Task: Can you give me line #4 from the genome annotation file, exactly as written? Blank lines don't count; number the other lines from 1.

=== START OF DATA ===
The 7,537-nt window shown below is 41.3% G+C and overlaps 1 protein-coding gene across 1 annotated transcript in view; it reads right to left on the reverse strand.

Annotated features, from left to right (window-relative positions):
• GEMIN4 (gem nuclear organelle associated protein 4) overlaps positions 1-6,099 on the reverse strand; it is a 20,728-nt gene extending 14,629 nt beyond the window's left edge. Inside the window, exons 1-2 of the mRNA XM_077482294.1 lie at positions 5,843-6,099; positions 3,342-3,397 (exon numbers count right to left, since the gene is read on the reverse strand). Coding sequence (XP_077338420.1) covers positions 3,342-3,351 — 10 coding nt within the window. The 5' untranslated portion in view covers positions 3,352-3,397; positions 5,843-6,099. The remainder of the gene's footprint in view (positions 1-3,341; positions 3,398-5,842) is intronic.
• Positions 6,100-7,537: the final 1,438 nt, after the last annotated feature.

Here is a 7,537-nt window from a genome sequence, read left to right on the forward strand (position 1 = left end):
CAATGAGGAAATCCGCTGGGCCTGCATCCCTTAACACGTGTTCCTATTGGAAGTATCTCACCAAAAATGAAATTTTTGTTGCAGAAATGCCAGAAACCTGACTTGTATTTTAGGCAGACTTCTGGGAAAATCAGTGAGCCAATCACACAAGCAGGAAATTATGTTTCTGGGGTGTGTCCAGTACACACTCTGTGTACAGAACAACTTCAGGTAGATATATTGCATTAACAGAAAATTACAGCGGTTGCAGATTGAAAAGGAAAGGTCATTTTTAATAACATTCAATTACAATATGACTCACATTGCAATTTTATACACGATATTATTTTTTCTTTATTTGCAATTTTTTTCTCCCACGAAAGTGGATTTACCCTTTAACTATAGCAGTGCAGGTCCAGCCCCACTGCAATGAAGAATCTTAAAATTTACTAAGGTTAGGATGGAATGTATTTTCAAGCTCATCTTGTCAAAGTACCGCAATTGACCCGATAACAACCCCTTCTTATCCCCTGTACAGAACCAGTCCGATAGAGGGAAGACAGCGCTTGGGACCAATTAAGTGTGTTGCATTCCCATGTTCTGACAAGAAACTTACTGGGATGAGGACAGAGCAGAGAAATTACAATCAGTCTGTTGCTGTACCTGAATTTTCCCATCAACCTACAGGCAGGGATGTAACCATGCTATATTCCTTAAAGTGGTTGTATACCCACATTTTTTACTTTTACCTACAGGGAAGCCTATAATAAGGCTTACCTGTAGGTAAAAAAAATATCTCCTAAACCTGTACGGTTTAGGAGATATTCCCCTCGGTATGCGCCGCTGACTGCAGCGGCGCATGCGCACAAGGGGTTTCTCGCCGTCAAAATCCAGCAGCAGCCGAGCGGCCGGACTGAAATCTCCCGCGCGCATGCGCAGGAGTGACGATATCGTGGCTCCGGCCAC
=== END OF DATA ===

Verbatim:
• Positions 6,100-7,537: the final 1,438 nt, after the last annotated feature.